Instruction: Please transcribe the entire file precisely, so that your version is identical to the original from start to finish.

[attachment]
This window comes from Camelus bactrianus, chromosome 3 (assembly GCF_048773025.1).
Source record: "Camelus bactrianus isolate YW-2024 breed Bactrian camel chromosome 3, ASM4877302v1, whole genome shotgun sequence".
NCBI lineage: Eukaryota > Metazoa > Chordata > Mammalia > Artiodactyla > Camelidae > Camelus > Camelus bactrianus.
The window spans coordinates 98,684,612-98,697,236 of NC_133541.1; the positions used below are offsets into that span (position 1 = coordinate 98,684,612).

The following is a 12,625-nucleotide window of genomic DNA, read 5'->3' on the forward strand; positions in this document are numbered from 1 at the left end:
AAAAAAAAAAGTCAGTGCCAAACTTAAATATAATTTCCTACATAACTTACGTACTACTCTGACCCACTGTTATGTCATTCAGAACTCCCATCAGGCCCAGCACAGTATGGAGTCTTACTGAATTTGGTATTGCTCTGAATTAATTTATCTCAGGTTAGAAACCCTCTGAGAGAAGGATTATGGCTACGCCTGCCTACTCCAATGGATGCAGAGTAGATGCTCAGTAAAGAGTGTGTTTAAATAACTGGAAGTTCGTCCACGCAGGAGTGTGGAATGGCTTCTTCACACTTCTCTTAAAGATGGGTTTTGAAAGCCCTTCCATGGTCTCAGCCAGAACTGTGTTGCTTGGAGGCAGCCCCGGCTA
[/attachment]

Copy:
This window comes from Camelus bactrianus, chromosome 3 (assembly GCF_048773025.1).
Source record: "Camelus bactrianus isolate YW-2024 breed Bactrian camel chromosome 3, ASM4877302v1, whole genome shotgun sequence".
NCBI lineage: Eukaryota > Metazoa > Chordata > Mammalia > Artiodactyla > Camelidae > Camelus > Camelus bactrianus.
The window spans coordinates 98,684,612-98,697,236 of NC_133541.1; the positions used below are offsets into that span (position 1 = coordinate 98,684,612).

The following is a 12,625-nucleotide window of genomic DNA, read 5'->3' on the forward strand; positions in this document are numbered from 1 at the left end:
AAAAAAAAAAGTCAGTGCCAAACTTAAATATAATTTCCTACATAACTTACGTACTACTCTGACCCACTGTTATGTCATTCAGAACTCCCATCAGGCCCAGCACAGTATGGAGTCTTACTGAATTTGGTATTGCTCTGAATTAATTTATCTCAGGTTAGAAACCCTCTGAGAGAAGGATTATGGCTACGCCTGCCTACTCCAATGGATGCAGAGTAGATGCTCAGTAAAGAGTGTGTTTAAATAACTGGAAGTTCGTCCACGCAGGAGTGTGGAATGGCTTCTTCACACTTCTCTTAAAGATGGGTTTTGAAAGCCCTTCCATGGTCTCAGCCAGAACTGTGTTGCTTGGAGGCAGCCCCGGCTA